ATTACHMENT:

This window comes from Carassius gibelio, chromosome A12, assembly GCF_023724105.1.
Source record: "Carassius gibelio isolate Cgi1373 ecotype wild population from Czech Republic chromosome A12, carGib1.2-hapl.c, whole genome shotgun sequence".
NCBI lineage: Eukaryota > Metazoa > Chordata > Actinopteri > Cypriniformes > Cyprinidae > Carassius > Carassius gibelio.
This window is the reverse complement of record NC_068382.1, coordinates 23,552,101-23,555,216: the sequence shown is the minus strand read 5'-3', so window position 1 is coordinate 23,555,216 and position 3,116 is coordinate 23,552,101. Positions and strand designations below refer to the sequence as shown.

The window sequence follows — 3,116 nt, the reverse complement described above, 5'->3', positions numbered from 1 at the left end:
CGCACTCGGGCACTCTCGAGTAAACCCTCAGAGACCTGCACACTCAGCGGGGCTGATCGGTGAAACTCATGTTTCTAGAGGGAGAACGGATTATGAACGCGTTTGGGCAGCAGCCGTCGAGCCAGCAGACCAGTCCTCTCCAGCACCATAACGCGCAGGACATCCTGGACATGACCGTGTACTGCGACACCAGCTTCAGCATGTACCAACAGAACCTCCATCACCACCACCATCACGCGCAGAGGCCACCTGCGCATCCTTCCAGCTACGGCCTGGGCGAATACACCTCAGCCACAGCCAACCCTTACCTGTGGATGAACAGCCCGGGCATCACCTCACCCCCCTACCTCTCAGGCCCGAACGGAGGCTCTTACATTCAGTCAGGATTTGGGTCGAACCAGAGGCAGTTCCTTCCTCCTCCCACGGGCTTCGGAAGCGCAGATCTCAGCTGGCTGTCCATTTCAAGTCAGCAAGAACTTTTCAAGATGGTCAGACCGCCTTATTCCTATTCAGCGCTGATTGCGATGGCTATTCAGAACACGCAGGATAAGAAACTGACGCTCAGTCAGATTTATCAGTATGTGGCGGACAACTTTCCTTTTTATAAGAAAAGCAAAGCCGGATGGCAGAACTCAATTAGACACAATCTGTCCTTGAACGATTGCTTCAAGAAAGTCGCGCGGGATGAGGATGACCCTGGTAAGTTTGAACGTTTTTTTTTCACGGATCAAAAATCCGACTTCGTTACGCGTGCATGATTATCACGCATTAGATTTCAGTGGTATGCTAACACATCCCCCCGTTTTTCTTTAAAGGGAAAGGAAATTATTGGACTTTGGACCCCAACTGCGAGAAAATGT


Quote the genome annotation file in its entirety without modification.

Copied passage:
This window comes from Carassius gibelio, chromosome A12, assembly GCF_023724105.1.
Source record: "Carassius gibelio isolate Cgi1373 ecotype wild population from Czech Republic chromosome A12, carGib1.2-hapl.c, whole genome shotgun sequence".
NCBI lineage: Eukaryota > Metazoa > Chordata > Actinopteri > Cypriniformes > Cyprinidae > Carassius > Carassius gibelio.
This window is the reverse complement of record NC_068382.1, coordinates 23,552,101-23,555,216: the sequence shown is the minus strand read 5'-3', so window position 1 is coordinate 23,555,216 and position 3,116 is coordinate 23,552,101. Positions and strand designations below refer to the sequence as shown.

The window sequence follows — 3,116 nt, the reverse complement described above, 5'->3', positions numbered from 1 at the left end:
CGCACTCGGGCACTCTCGAGTAAACCCTCAGAGACCTGCACACTCAGCGGGGCTGATCGGTGAAACTCATGTTTCTAGAGGGAGAACGGATTATGAACGCGTTTGGGCAGCAGCCGTCGAGCCAGCAGACCAGTCCTCTCCAGCACCATAACGCGCAGGACATCCTGGACATGACCGTGTACTGCGACACCAGCTTCAGCATGTACCAACAGAACCTCCATCACCACCACCATCACGCGCAGAGGCCACCTGCGCATCCTTCCAGCTACGGCCTGGGCGAATACACCTCAGCCACAGCCAACCCTTACCTGTGGATGAACAGCCCGGGCATCACCTCACCCCCCTACCTCTCAGGCCCGAACGGAGGCTCTTACATTCAGTCAGGATTTGGGTCGAACCAGAGGCAGTTCCTTCCTCCTCCCACGGGCTTCGGAAGCGCAGATCTCAGCTGGCTGTCCATTTCAAGTCAGCAAGAACTTTTCAAGATGGTCAGACCGCCTTATTCCTATTCAGCGCTGATTGCGATGGCTATTCAGAACACGCAGGATAAGAAACTGACGCTCAGTCAGATTTATCAGTATGTGGCGGACAACTTTCCTTTTTATAAGAAAAGCAAAGCCGGATGGCAGAACTCAATTAGACACAATCTGTCCTTGAACGATTGCTTCAAGAAAGTCGCGCGGGATGAGGATGACCCTGGTAAGTTTGAACGTTTTTTTTTCACGGATCAAAAATCCGACTTCGTTACGCGTGCATGATTATCACGCATTAGATTTCAGTGGTATGCTAACACATCCCCCCGTTTTTCTTTAAAGGGAAAGGAAATTATTGGACTTTGGACCCCAACTGCGAGAAAATGT